A crucial argument among winemakers is the use of cultured yeasts versus spontaneous fermentation through wild yeasts that are indigenous to the environment of the cellar. Cultured yeasts give more control over the winemaking process and reduces the risks of an unwanted outcome. On the other hand, indigenous yeasts that can be found in the respective vineyard or winery are the more natural choice and add to the differentiation of wines. Why not take the best of both worlds and cultivated the wild yeasts of a specific winery to add an element of control? That’s exactly what the people at Tenuta San Guido, the makers of the famed Sassicaia, tried a few years ago when they collected the indigenous yeasts after the fermentation in one season, cultured them and tried to use them to get the process started again in the following year. What sounded like a great plan led to the discovery though that the yeast had changed over the course of the year and thus the result, but that’s probably why they are called wild yeasts…
Canaries in a Coal Mine
Fermentation doesn’t just convert sugar into alcohol though but creates a few other things, too, most notably carbon dioxide (CO2). This is a most welcome result in the production of sparkling wines where the secondary fermentation in the bottle produces carbon dioxide from the liqueur de tirage, which generally consists of sugar and additional yeast. However, carbon dioxide is an odorless gas and since it is heavier than the lighter elements in the air like oxygen, it displaces the latter pushing it up and out and thus creates a dangerous environment. Since you don’t smell CO2, it can slowly fill up a cellar without ventilation or vat and suffocate anyone entering it, which has been the cause of many accidents in wineries, sometimes with fatal consequences. Alarm systems for air quality have reduced the risk to the traditional low cellars, but incidents still occur.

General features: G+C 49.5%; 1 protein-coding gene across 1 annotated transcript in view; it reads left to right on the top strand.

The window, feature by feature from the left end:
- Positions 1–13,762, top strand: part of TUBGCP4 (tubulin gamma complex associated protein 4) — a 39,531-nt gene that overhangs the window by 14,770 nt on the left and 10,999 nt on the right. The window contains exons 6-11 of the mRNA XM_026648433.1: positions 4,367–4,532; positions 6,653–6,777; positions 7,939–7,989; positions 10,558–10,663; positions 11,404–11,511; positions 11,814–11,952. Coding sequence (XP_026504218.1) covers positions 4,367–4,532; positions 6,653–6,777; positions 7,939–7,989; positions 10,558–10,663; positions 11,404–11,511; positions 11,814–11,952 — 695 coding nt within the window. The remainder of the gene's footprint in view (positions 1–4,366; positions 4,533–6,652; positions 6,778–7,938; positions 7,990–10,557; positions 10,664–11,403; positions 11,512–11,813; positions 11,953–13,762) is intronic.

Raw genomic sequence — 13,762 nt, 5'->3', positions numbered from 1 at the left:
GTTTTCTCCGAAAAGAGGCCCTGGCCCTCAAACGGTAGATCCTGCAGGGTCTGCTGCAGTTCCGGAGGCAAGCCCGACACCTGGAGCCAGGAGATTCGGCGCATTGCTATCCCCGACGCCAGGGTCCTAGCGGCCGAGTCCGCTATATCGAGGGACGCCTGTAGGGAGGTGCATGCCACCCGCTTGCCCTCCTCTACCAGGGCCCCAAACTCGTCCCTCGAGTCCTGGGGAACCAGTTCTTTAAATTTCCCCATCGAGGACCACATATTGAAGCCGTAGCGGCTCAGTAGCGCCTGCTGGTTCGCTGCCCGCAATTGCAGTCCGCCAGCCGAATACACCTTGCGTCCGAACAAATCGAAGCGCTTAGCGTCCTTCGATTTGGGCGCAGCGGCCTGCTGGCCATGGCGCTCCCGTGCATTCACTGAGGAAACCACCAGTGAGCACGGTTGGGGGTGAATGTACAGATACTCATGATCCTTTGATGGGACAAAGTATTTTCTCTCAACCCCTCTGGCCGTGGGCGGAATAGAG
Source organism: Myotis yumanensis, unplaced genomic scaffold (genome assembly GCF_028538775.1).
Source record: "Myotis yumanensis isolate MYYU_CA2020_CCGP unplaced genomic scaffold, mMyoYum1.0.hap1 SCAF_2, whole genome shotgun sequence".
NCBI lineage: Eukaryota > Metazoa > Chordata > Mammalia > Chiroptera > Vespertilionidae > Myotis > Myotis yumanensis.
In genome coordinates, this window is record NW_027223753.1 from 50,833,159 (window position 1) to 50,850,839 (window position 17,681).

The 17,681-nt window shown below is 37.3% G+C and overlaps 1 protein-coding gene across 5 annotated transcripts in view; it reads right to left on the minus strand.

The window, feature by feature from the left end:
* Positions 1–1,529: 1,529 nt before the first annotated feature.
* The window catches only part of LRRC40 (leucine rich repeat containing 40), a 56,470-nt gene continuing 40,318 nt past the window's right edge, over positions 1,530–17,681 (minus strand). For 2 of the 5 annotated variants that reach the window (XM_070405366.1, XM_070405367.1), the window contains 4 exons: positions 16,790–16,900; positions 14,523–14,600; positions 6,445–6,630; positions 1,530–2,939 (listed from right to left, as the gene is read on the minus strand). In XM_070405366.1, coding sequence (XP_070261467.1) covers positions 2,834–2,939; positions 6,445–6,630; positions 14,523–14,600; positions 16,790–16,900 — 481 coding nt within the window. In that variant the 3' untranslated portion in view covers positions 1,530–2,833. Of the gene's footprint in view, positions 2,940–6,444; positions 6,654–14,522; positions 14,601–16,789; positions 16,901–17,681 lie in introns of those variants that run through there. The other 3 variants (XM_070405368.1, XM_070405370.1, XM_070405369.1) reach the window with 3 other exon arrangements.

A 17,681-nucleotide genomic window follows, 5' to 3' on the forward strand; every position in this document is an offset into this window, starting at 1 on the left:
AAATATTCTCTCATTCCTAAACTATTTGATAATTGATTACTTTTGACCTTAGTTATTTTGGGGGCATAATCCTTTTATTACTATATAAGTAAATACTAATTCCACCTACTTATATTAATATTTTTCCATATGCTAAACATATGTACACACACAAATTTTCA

The Yeasts that just keep on giving
Once the yeast has transformed all sugar or fermentation reaches certain alcohol (usually about 16% vol.) or temperature, the yeasts die and sink to the bottom. Through filtration, they are removed and the wine moves to the next stage like aging in barrique or bottling. The lasting influence of yeasts doesn’t just stop with the transformation of sugar into ethanol and carbon dioxide though. The yeast is actually responsible for creating some 400 molecules that form the aromas in wine out of a total of 800 we know about. The impact of yeast on the eventual characteristics of the wine even during bottle maturation. An example would be the typical passion fruit aroma you often find in Sauvignon Blanc or lychee in Gewürztraminer. So, yeasts just keep on giving.
The Bottom Line
Yeasts are a popular topic in literature and academic research, but it stills seems that we know only a little about those tiny microbes and how they can influence wine. Despite the discoveries in the last 150 years, much more waits to be revealed. In any case, discussions between traditionalists and modernists on polarising topics like indigenous yeasts look to stay with us for a while. But that doesn’t need to be a bad thing, right?